Palmer, Keith
December 2007
Occupational & Environmental Medicine;Dec2007, Vol. 64 Issue 12, p785
Academic Journal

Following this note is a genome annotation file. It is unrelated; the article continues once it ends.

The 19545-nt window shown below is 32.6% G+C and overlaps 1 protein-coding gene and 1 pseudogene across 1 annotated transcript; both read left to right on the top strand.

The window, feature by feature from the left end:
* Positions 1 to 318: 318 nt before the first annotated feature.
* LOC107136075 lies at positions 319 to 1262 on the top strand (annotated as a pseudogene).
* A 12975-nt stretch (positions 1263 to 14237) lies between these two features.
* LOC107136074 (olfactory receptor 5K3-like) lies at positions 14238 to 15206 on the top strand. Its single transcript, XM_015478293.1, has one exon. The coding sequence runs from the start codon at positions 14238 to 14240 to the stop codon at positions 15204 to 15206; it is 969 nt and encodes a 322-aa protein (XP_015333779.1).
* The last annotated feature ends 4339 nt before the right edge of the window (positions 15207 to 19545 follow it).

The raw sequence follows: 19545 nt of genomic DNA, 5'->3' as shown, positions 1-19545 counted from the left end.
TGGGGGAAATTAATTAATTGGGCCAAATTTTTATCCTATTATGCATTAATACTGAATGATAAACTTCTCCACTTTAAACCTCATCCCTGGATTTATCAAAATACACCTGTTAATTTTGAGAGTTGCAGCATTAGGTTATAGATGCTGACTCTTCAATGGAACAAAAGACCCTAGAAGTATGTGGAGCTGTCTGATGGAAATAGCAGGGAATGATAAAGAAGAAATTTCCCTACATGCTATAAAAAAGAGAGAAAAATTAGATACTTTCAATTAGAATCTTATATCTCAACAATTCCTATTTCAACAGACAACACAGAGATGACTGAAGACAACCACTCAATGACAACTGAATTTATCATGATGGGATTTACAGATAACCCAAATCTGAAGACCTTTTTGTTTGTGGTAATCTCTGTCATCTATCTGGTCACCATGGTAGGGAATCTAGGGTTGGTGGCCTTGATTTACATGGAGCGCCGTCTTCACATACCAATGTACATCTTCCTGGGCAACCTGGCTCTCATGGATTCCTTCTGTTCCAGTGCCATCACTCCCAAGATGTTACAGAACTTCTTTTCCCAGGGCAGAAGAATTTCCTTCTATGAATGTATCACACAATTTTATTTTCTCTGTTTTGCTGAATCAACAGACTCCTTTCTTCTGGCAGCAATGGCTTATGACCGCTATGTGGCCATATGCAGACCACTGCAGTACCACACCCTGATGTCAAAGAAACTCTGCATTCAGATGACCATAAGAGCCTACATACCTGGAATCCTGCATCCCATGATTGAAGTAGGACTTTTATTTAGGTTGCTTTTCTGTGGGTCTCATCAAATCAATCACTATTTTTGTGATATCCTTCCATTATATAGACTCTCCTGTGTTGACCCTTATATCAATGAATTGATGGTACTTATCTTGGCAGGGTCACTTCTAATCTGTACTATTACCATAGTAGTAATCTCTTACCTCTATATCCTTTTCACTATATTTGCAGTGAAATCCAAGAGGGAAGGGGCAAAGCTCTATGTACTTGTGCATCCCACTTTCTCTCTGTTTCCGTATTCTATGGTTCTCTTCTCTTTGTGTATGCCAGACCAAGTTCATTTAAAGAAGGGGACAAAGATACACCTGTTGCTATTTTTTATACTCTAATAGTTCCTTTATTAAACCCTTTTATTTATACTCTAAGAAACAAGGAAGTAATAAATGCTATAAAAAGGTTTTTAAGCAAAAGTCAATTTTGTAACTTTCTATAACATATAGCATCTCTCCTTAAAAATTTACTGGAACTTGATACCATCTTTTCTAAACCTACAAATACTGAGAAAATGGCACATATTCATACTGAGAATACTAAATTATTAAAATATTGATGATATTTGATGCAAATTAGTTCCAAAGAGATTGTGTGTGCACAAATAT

The article reports on a case-crossover study using daily mortality and weather data related to over 6.5 million deaths in the United States from 1989-2000. Mortality increases were found with both extremes of cold and heat. A homogeneous impact was found with cold, even though cities differed in their climates. Heat effects were largest in cities with mild summers, less air conditioning and a high population density. The study found that the deaths from heat are unlikely to be compensated for by a decline in excess winter mortality.


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